In the infancy of Cuba’s tourism, Wanda St. Hilaire takes a trip to the tiny island. In spite of her love of all things Latin, she puts herself on a travel ban to Castro’s Cuba, one that lasts twenty years.
When she is forced to cancel a trip to Oaxaca, Mexico at the last minute, she finds herself in Cuba twice, on back-to-back trips. Walking into the backstreets of Havana, eyes wide open, she finds herself pulled into a dalliance with a charismatic cubano.
Underneath the façade of Cuba’s tourism lies the desperation of a society living mostly in abject poverty. When tourists mingle with locals, we get a glimpse of what underlies the frivolity of Cuban entanglements. St. Hilaire speaks with an authentic voice and doesn’t mince words; she recounts her own activities, emotions and opinions with refreshing honesty.
With each solo adventure, the author reaches a deeper understanding of human nature and the world. At the same time, she conducts a journey of self-discovery, learning about her own entrenched beliefs, biases and blemishes.
The Cuban Chronicles is written in a ‘Dear Diary’ fashion, part travelogue, part musings about the past, and part a self analysis of her needs and wants.
Wanda leads us gently into the exotic island of Cuba, the Prisoners Paradise Island as she calls it at one point. Cuba is an enigma, while the government calls it a workers paradise, it is far from it. On her first visit to Cuba Wanda views the the island through some rose colored glasses, finding the good and skillfully avoiding the seamier aspects, or at least downplaying them.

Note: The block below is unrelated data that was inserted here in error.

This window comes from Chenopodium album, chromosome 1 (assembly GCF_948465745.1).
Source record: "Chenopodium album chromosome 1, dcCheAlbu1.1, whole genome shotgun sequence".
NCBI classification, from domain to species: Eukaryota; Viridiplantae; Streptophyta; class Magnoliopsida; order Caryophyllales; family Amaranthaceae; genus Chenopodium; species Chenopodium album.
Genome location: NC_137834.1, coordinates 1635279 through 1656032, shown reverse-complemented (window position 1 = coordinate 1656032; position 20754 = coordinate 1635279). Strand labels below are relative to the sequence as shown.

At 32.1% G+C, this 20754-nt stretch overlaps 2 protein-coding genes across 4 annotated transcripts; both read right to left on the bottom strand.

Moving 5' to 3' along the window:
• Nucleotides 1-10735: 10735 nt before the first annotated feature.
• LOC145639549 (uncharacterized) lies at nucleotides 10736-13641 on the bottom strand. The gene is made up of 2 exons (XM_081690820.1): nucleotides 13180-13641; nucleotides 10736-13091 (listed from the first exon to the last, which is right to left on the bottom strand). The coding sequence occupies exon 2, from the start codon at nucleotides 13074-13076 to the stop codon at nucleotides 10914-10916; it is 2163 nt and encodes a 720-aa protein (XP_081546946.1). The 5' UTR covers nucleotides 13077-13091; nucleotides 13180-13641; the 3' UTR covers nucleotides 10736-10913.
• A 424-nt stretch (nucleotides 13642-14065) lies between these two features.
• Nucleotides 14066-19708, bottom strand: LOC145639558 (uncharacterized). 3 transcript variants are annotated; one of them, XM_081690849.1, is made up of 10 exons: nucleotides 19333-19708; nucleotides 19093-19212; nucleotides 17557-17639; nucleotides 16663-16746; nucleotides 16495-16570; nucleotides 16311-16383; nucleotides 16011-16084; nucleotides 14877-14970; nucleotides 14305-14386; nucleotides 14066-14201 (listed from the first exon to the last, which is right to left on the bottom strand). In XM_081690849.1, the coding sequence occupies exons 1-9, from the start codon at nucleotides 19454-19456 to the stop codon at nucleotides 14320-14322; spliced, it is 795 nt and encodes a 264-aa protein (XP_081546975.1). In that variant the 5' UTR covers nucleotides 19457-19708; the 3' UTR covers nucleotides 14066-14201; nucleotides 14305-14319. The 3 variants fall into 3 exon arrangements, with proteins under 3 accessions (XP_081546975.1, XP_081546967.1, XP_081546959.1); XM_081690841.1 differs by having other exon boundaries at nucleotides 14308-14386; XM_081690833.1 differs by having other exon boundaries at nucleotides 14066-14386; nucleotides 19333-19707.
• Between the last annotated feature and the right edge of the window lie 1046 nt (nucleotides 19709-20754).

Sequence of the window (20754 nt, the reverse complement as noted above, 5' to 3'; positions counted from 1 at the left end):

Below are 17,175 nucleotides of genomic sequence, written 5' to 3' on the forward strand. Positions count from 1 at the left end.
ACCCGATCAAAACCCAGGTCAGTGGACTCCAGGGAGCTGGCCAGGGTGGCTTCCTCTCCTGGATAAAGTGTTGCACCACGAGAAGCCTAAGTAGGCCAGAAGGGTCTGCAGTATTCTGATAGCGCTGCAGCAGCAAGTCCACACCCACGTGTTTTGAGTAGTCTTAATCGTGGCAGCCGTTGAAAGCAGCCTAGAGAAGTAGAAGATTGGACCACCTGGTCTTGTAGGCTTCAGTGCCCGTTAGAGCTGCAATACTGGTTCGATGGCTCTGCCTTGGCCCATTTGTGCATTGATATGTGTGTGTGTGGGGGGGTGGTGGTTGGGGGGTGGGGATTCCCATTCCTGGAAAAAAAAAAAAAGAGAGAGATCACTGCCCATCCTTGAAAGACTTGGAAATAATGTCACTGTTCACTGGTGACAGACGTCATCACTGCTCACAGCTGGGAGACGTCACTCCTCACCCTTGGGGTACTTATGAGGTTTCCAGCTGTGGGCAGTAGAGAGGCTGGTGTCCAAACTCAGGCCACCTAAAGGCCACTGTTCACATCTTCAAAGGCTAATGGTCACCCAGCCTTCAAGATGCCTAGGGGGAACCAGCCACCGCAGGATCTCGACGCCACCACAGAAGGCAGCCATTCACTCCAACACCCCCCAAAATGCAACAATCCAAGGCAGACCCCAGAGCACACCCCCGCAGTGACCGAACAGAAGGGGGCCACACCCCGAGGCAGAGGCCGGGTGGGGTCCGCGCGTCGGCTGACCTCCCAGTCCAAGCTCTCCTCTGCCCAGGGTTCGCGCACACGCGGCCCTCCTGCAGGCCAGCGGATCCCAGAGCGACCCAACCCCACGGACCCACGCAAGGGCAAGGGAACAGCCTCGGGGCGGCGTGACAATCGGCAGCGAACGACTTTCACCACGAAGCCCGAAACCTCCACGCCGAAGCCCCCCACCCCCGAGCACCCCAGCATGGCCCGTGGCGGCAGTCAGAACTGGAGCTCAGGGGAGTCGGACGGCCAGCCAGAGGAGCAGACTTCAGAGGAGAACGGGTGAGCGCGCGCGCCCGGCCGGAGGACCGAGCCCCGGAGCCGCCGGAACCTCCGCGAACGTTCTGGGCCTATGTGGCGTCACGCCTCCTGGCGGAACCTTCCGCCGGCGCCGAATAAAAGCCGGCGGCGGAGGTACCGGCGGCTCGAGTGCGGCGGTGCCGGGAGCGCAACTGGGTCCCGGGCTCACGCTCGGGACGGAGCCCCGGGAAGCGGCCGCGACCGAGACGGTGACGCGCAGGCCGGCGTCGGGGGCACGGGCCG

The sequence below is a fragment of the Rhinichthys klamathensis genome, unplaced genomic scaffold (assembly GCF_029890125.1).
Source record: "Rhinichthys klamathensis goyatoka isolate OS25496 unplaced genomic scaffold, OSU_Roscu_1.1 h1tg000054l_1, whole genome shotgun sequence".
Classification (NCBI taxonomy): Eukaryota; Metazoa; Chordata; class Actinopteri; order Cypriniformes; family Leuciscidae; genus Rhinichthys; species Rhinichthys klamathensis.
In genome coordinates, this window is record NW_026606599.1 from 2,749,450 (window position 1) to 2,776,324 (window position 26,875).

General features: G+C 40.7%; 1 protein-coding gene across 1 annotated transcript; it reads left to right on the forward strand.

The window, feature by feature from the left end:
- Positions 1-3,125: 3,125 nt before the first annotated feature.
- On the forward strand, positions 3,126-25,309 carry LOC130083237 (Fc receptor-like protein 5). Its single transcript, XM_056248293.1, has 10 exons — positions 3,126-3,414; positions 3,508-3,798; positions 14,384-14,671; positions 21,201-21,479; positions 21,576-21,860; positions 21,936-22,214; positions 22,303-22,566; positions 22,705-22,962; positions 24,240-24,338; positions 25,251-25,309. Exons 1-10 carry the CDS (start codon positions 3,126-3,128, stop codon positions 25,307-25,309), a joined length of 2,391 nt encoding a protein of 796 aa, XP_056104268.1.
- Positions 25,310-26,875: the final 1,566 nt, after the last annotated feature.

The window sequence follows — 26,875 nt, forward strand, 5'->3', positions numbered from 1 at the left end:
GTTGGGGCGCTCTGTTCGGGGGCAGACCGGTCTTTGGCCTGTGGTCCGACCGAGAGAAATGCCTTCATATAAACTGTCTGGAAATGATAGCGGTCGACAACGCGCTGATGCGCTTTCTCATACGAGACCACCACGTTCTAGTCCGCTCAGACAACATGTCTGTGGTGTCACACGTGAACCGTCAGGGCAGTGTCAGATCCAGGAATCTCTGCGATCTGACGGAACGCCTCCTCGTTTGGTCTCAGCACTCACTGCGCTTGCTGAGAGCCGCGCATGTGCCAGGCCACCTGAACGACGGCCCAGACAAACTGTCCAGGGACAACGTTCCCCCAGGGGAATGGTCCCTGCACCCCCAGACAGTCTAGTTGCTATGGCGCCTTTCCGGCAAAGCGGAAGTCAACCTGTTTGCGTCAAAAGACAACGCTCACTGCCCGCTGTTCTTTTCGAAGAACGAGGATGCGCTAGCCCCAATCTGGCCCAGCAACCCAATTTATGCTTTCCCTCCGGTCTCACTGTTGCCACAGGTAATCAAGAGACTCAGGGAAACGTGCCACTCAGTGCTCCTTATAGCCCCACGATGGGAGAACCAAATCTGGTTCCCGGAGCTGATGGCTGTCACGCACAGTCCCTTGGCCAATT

It is on this visit that she meets a Cuban man, Paulo, ruggedly handsome, the die are cast. Wanda quickly finds herself at the mercy of her Latin lover. Returning to Canada they maintain a long distance love affair via the phone and occasional email. There is to be a much anticipated reunion over the Christmas holiday with Wanda once more returning to Cuba, this time though the plan is not to stay in a hotel, but rather a private rented apartment.
Even before leaving for the Christmas of a lifetime Wanda is beginning to have some misgivings, little things are beginning to bother her. Paulo is most certainly a taker rather than a giver, he has some great plans for the vacation, but all seem to rest on Wanda’s money.This return trip also is described in detail and turns out to be fraught with unpleasantness, as she had feared
The Cuba Chronicles is an interesting book, and one that operates on several levels. You can read it as a straight story, a novel of an independent woman’s view on life, almost the book version of ‘Sex and the city’, with scandalous hijinks going on. You can also read it and see the darker side of human nature at work.
The book provides a very interesting look at present day Cuba where the residents are living in abject poverty, and some in downright filth. Filth and poverty do not necessarily have anything to do with each other except when hope is gone, and this seems to be the case with many on the island. The residents are not allowed to discuss Castro, The Revolution, or politics. Most residents are not permitted in the hotels, and if they are, they still cannot use the sparsely scattered internet connections. Laptops that do exist, are the oldest of models, and provide aid in securing some of the better paying positions. A professor with an M.A. makes $35 per month, and a journalist appreciably more. Most taxis and other autos are of the 50’s vintage, and Ms. Hilaire suggests that what Castro’s Cuba has done to the male psyche is criminal.
I found the book a very interesting read and would certainly recommend this to everybody.
Thanks Paula from Author Marketing Experts Inc. for the book.